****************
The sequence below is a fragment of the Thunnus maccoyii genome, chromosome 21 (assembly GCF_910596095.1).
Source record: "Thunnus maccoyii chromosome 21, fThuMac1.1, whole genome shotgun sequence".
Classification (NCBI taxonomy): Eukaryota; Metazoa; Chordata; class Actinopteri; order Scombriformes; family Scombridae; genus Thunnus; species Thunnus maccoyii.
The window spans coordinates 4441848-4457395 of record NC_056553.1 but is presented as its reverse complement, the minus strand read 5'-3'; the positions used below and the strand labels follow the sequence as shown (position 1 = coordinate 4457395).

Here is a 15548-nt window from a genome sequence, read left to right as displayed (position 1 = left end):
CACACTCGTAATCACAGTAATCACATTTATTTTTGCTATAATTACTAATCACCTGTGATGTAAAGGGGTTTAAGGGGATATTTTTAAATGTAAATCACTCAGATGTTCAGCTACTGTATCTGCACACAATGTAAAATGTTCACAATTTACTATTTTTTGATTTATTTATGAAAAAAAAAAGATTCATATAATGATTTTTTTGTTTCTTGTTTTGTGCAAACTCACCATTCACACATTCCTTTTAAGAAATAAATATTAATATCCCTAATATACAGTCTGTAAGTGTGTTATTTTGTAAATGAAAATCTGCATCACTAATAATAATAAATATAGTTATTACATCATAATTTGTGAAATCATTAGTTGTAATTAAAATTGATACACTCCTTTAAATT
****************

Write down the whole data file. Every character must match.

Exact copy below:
The sequence below is a fragment of the Thunnus maccoyii genome, chromosome 21 (assembly GCF_910596095.1).
Source record: "Thunnus maccoyii chromosome 21, fThuMac1.1, whole genome shotgun sequence".
Classification (NCBI taxonomy): Eukaryota; Metazoa; Chordata; class Actinopteri; order Scombriformes; family Scombridae; genus Thunnus; species Thunnus maccoyii.
The window spans coordinates 4441848-4457395 of record NC_056553.1 but is presented as its reverse complement, the minus strand read 5'-3'; the positions used below and the strand labels follow the sequence as shown (position 1 = coordinate 4457395).

Here is a 15548-nt window from a genome sequence, read left to right as displayed (position 1 = left end):
CACACTCGTAATCACAGTAATCACATTTATTTTTGCTATAATTACTAATCACCTGTGATGTAAAGGGGTTTAAGGGGATATTTTTAAATGTAAATCACTCAGATGTTCAGCTACTGTATCTGCACACAATGTAAAATGTTCACAATTTACTATTTTTTGATTTATTTATGAAAAAAAAAAGATTCATATAATGATTTTTTTGTTTCTTGTTTTGTGCAAACTCACCATTCACACATTCCTTTTAAGAAATAAATATTAATATCCCTAATATACAGTCTGTAAGTGTGTTATTTTGTAAATGAAAATCTGCATCACTAATAATAATAAATATAGTTATTACATCATAATTTGTGAAATCATTAGTTGTAATTAAAATTGATACACTCCTTTAAATT